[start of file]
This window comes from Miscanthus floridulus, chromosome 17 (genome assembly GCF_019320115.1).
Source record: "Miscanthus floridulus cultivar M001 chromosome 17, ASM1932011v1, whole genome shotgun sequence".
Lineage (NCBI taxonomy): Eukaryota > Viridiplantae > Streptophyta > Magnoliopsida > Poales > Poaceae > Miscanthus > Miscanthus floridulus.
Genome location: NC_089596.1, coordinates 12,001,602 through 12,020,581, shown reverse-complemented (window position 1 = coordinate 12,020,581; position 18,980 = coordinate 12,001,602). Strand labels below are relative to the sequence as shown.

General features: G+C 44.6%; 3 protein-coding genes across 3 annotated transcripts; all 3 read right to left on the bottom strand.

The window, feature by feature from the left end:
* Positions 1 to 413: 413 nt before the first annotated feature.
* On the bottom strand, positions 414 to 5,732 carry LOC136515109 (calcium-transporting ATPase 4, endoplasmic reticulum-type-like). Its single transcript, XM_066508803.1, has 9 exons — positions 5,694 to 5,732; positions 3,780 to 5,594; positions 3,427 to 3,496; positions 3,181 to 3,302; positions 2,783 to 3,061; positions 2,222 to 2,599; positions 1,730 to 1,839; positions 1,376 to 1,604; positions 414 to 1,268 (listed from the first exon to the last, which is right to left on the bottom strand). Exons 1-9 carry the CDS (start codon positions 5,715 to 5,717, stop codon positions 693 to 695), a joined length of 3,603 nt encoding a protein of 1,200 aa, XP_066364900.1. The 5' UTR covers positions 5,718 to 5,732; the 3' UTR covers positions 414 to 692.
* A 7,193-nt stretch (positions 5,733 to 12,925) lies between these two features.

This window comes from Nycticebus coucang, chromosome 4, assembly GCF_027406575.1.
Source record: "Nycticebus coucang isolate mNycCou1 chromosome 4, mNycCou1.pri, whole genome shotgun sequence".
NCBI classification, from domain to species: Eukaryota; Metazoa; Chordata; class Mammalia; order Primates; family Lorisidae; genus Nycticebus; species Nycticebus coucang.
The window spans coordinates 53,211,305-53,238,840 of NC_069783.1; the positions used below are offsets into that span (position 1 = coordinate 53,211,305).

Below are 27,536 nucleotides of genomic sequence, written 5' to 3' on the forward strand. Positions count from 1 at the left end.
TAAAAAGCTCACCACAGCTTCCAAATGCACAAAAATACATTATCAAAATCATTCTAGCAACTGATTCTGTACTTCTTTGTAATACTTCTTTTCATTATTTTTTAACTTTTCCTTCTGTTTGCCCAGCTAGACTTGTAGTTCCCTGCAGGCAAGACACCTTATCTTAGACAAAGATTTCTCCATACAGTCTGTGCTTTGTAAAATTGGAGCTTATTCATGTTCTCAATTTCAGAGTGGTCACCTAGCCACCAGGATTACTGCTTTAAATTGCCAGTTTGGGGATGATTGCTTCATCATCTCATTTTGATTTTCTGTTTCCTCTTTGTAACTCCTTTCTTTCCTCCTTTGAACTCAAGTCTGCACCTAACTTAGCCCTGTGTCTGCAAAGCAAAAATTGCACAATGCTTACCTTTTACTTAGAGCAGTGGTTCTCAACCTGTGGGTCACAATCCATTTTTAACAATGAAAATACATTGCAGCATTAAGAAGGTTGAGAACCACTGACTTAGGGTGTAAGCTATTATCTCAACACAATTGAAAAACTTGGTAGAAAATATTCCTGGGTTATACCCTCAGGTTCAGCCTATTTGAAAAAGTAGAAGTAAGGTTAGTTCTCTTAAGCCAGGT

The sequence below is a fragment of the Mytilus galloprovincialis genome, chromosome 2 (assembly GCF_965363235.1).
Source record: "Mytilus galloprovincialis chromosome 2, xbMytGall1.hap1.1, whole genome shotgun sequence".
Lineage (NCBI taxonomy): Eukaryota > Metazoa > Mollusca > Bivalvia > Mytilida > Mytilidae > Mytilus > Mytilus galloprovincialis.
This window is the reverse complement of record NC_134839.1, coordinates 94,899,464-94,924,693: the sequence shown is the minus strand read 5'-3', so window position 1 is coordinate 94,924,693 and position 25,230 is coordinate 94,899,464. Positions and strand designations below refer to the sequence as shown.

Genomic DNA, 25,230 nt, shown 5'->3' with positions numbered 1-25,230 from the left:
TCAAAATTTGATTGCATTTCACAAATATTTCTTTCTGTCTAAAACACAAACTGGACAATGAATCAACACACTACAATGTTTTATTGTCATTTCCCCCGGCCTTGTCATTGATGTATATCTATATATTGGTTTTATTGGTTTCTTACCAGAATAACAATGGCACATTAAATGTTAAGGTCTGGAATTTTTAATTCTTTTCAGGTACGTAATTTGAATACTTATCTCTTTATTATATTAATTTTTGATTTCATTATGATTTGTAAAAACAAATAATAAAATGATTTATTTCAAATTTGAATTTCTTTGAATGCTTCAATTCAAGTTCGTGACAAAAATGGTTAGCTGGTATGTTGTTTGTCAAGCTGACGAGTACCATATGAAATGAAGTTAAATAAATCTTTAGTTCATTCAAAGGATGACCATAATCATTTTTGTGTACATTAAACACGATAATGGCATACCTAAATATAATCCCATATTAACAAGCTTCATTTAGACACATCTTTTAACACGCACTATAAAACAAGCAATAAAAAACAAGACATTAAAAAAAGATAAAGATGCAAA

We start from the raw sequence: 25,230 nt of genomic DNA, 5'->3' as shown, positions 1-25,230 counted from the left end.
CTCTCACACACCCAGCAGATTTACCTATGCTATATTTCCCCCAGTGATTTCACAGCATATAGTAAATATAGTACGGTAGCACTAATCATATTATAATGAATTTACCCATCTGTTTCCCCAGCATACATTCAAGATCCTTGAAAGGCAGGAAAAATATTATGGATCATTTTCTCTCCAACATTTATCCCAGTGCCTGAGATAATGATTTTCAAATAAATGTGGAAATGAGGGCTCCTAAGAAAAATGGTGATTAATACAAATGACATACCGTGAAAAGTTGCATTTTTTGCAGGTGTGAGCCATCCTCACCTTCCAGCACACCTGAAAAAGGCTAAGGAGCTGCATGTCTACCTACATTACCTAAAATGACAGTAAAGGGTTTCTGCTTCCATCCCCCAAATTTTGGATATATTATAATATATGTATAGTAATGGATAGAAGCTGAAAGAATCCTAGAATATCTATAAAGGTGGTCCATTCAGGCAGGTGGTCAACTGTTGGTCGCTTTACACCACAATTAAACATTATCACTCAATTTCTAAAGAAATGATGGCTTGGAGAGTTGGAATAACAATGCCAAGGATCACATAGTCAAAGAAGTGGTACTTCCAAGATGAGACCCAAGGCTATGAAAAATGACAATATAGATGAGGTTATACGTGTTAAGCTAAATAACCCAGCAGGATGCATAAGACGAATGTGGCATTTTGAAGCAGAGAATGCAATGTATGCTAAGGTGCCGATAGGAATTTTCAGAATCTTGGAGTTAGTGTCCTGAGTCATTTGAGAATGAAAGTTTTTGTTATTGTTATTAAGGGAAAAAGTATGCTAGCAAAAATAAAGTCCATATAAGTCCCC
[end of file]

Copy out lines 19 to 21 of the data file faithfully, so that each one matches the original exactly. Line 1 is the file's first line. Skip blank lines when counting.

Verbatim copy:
This window is the reverse complement of record NC_134839.1, coordinates 94,899,464-94,924,693: the sequence shown is the minus strand read 5'-3', so window position 1 is coordinate 94,924,693 and position 25,230 is coordinate 94,899,464. Positions and strand designations below refer to the sequence as shown.

Genomic DNA, 25,230 nt, shown 5'->3' with positions numbered 1-25,230 from the left:
TCAAAATTTGATTGCATTTCACAAATATTTCTTTCTGTCTAAAACACAAACTGGACAATGAATCAACACACTACAATGTTTTATTGTCATTTCCCCCGGCCTTGTCATTGATGTATATCTATATATTGGTTTTATTGGTTTCTTACCAGAATAACAATGGCACATTAAATGTTAAGGTCTGGAATTTTTAATTCTTTTCAGGTACGTAATTTGAATACTTATCTCTTTATTATATTAATTTTTGATTTCATTATGATTTGTAAAAACAAATAATAAAATGATTTATTTCAAATTTGAATTTCTTTGAATGCTTCAATTCAAGTTCGTGACAAAAATGGTTAGCTGGTATGTTGTTTGTCAAGCTGACGAGTACCATATGAAATGAAGTTAAATAAATCTTTAGTTCATTCAAAGGATGACCATAATCATTTTTGTGTACATTAAACACGATAATGGCATACCTAAATATAATCCCATATTAACAAGCTTCATTTAGACACATCTTTTAACACGCACTATAAAACAAGCAATAAAAAACAAGACATTAAAAAAAGATAAAGATGCAAA